Your plans and dreams ...I’d really like to make a short fictional live action film.

Have you ever had another ambition in life than to become a filmmaker?To become an artist.

Digital or classic?I have a Super 8 camera that I shot the live action component of my film on. I love Super 8 and think it has a beautiful quality to it. It looks so different to digital video. I also like that artists can afford to shoot on film by using Super 8.
I also have a digital SLR camera that I use for shooting stop motion animation on. It’s great being able to plug your camera into your computer and see what you’ve animated right away, to see if it’s working or not. To see how the movement looks, etc.

Individual filmmaking or cooperation?Recently I did a collaborative hitchhiking project called Two Girls. This project involved a friend and I hitching around Australia and documenting our trip through photographs, audio recordings and an online journal. In each town we’d update our blog, which was basically a photo-essay. We couldn’t have documented our trip in this way if we were using a film camera. So I think for artists who work with the internet and new media, digital is really amazing and opens up new possibilities.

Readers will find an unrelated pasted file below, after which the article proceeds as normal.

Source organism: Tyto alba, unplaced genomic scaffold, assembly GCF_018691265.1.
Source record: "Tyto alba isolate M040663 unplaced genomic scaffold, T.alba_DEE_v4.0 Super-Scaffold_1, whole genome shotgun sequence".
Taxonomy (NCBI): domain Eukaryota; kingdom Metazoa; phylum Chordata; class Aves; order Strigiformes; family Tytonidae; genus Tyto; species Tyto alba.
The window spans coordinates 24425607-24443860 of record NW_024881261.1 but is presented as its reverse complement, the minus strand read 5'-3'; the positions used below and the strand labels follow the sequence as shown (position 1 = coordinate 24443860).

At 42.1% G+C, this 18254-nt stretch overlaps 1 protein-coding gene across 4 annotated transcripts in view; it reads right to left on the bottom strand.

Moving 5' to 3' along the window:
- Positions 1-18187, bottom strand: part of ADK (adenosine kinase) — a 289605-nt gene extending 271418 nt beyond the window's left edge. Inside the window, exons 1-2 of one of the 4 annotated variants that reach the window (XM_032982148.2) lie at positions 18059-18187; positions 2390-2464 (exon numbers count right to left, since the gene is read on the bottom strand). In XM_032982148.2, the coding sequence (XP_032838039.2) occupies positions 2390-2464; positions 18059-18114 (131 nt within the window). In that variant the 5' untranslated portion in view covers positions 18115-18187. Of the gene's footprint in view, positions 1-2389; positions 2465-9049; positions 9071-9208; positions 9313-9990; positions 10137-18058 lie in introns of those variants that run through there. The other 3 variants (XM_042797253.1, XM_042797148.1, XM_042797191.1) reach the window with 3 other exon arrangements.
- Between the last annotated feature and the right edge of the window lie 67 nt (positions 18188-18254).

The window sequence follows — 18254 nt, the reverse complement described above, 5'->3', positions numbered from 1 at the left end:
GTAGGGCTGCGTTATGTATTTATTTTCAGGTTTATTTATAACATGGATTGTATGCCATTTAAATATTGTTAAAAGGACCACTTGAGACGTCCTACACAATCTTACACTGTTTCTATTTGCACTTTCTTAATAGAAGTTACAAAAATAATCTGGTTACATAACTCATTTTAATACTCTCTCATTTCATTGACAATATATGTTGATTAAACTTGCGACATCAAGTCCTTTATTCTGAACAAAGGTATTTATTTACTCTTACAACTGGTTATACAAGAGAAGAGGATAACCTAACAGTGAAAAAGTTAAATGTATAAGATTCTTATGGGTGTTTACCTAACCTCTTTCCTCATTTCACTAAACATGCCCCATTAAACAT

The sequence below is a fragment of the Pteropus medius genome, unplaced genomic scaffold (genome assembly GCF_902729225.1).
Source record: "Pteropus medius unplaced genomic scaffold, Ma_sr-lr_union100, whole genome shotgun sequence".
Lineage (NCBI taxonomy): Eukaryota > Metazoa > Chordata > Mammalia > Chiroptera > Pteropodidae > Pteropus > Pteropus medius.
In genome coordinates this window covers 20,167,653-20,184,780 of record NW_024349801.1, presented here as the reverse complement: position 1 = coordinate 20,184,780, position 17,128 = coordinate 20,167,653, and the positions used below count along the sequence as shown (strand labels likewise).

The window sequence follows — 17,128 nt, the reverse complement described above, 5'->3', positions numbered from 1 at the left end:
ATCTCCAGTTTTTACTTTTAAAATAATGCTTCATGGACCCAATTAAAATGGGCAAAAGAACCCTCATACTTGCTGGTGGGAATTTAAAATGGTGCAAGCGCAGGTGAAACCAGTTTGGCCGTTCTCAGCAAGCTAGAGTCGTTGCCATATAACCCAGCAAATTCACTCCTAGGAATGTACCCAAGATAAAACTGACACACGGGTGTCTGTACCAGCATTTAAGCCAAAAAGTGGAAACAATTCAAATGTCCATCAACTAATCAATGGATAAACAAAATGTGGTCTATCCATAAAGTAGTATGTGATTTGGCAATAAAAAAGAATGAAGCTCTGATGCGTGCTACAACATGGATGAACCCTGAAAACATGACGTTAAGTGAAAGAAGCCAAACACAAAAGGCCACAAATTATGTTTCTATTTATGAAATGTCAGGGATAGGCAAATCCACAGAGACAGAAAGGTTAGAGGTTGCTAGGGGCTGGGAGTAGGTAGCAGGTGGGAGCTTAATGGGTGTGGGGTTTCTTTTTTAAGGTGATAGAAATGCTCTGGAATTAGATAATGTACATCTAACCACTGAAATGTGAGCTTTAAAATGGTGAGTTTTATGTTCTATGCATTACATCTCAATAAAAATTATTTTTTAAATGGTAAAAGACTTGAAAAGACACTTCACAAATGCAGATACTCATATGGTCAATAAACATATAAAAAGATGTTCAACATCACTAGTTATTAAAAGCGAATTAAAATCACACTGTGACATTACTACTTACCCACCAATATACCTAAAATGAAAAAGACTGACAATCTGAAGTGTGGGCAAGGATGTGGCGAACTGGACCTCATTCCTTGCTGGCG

I like and use both new and old ways of working.

View other work of Natalie WoodlockI don’t have any of my film work that can be viewed on the net but you can check out these projects online: Two Girls. - A project documenting a hitchhiking trip through photos, audio and text.
Love the Cake Lady - A blog that documents the process of making a stop motion animation. It’s for a new animated video work I’m making for exhibition in Brisbane, Australia in September 2006.